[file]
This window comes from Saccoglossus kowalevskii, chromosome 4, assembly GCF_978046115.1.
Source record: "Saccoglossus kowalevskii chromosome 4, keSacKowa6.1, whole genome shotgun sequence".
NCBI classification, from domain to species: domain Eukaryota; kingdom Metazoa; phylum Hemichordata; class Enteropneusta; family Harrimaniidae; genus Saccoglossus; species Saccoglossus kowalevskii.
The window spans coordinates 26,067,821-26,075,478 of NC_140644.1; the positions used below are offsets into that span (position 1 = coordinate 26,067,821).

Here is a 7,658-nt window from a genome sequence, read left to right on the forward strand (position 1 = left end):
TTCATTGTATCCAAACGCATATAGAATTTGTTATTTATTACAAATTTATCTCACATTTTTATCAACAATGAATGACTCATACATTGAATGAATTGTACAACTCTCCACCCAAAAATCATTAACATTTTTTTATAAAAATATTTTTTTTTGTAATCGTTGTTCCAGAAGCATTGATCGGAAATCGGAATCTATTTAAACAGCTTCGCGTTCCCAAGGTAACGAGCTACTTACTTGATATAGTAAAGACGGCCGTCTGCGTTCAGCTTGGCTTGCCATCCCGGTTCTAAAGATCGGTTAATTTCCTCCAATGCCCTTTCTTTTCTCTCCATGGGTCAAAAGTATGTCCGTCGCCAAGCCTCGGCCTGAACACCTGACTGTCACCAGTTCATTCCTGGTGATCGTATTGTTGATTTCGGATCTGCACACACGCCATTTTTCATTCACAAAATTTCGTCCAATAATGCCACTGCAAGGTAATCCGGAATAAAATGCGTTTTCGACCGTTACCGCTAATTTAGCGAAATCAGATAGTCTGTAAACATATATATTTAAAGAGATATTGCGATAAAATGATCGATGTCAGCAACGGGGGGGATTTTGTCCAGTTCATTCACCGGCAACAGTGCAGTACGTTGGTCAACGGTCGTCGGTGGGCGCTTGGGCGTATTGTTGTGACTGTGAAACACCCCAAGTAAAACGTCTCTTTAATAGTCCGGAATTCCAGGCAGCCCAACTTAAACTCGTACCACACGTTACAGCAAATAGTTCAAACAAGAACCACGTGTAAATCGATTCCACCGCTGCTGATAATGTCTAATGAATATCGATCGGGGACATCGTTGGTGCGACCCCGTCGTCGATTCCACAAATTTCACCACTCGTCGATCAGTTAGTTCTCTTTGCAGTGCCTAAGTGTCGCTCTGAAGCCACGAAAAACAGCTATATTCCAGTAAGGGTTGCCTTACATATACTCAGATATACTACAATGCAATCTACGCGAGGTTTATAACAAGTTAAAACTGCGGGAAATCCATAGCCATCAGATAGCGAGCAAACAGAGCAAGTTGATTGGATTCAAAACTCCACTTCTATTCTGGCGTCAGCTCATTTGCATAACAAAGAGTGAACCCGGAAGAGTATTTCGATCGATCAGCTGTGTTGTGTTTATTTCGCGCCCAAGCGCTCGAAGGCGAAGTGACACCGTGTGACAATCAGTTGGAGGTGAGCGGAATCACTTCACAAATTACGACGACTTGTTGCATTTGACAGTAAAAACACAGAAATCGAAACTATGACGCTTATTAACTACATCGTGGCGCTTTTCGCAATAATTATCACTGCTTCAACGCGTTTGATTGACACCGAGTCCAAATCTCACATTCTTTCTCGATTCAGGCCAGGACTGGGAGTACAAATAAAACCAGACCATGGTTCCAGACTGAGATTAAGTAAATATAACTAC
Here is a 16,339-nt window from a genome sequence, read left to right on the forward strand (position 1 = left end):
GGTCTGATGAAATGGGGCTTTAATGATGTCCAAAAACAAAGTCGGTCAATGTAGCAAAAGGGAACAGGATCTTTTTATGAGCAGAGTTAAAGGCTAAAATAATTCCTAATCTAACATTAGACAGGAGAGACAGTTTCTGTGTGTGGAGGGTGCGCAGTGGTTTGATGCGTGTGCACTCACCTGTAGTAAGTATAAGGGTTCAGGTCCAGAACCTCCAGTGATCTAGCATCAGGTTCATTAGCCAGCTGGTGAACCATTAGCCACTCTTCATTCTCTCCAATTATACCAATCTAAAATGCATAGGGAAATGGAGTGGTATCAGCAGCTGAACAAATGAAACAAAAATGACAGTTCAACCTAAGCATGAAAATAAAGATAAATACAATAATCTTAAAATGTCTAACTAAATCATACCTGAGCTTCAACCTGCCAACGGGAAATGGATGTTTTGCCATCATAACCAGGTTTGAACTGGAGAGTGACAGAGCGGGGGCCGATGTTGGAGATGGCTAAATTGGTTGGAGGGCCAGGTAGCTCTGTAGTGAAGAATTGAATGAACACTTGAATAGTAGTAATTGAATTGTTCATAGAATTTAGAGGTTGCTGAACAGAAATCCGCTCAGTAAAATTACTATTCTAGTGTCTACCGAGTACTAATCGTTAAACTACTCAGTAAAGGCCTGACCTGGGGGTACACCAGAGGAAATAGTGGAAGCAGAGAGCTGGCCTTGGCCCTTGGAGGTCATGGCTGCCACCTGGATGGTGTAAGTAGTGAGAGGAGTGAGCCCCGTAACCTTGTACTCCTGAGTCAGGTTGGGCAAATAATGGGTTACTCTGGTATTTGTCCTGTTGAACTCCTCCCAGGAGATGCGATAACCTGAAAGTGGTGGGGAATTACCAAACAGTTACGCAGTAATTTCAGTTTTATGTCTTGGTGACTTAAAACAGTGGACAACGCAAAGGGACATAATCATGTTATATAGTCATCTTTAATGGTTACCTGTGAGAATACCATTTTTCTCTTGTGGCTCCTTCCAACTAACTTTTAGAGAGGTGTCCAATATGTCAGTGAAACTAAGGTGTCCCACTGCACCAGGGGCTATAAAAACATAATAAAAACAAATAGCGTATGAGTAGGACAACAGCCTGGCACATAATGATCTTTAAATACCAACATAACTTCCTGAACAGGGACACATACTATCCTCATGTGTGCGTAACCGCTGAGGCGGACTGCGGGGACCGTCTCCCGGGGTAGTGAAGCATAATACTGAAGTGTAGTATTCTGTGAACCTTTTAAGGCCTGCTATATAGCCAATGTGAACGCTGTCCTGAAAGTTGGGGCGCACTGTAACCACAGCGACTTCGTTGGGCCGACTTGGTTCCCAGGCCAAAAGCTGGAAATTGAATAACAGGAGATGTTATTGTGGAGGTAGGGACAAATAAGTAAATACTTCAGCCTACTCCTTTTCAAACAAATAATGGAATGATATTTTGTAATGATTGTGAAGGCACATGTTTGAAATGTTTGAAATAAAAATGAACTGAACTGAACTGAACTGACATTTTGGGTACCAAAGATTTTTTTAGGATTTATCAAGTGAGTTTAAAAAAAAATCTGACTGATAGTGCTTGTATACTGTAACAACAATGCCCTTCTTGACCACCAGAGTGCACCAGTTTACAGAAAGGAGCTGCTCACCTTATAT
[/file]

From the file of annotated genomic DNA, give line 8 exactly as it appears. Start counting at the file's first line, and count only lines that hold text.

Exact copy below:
GGTCTGATGAAATGGGGCTTTAATGATGTCCAAAAACAAAGTCGGTCAATGTAGCAAAAGGGAACAGGATCTTTTTATGAGCAGAGTTAAAGGCTAAAATAATTCCTAATCTAACATTAGACAGGAGAGACAGTTTCTGTGTGTGGAGGGTGCGCAGTGGTTTGATGCGTGTGCACTCACCTGTAGTAAGTATAAGGGTTCAGGTCCAGAACCTCCAGTGATCTAGCATCAGGTTCATTAGCCAGCTGGTGAACCATTAGCCACTCTTCATTCTCTCCAATTATACCAATCTAAAATGCATAGGGAAATGGAGTGGTATCAGCAGCTGAACAAATGAAACAAAAATGACAGTTCAACCTAAGCATGAAAATAAAGATAAATACAATAATCTTAAAATGTCTAACTAAATCATACCTGAGCTTCAACCTGCCAACGGGAAATGGATGTTTTGCCATCATAACCAGGTTTGAACTGGAGAGTGACAGAGCGGGGGCCGATGTTGGAGATGGCTAAATTGGTTGGAGGGCCAGGTAGCTCTGTAGTGAAGAATTGAATGAACACTTGAATAGTAGTAATTGAATTGTTCATAGAATTTAGAGGTTGCTGAACAGAAATCCGCTCAGTAAAATTACTATTCTAGTGTCTACCGAGTACTAATCGTTAAACTACTCAGTAAAGGCCTGACCTGGGGGTACACCAGAGGAAATAGTGGAAGCAGAGAGCTGGCCTTGGCCCTTGGAGGTCATGGCTGCCACCTGGATGGTGTAAGTAGTGAGAGGAGTGAGCCCCGTAACCTTGTACTCCTGAGTCAGGTTGGGCAAATAATGGGTTACTCTGGTATTTGTCCTGTTGAACTCCTCCCAGGAGATGCGATAACCTGAAAGTGGTGGGGAATTACCAAACAGTTACGCAGTAATTTCAGTTTTATGTCTTGGTGACTTAAAACAGTGGACAACGCAAAGGGACATAATCATGTTATATAGTCATCTTTAATGGTTACCTGTGAGAATACCATTTTTCTCTTGTGGCTCCTTCCAACTAACTTTTAGAGAGGTGTCCAATATGTCAGTGAAACTAAGGTGTCCCACTGCACCAGGGGCTATAAAAACATAATAAAAACAAATAGCGTATGAGTAGGACAACAGCCTGGCACATAATGATCTTTAAATACCAACATAACTTCCTGAACAGGGACACATACTATCCTCATGTGTGCGTAACCGCTGAGGCGGACTGCGGGGACCGTCTCCCGGGGTAGTGAAGCATAATACTGAAGTGTAGTATTCTGTGAACCTTTTAAGGCCTGCTATATAGCCAATGTGAACGCTGTCCTGAAAGTTGGGGCGCACTGTAACCACAGCGACTTCGTTGGGCCGACTTGGTTCCCAGGCCAAAAGCTGGAAATTGAATAACAGGAGATGTTATTGTGGAGGTAGGGACAAATAAGTAAATACTTCAGCCTACTCCTTTTCAAACAAATAATGGAATGATATTTTGTAATGATTGTGAAGGCACATGTTTGAAATGTTTGAAATAAAAATGAACTGAACTGAACTGAACTGACATTTTGGGTACCAAAGATTTTTTTAGGATTTATCAAGTGAGTTTAAAAAAAAATCTGACTGATAGTGCTTGTATACTGTAACAACAATGCCCTTCTTGACCACCAGAGTGCACCAGTTTACAGAAAGGAGCTGCTCACCTTATAT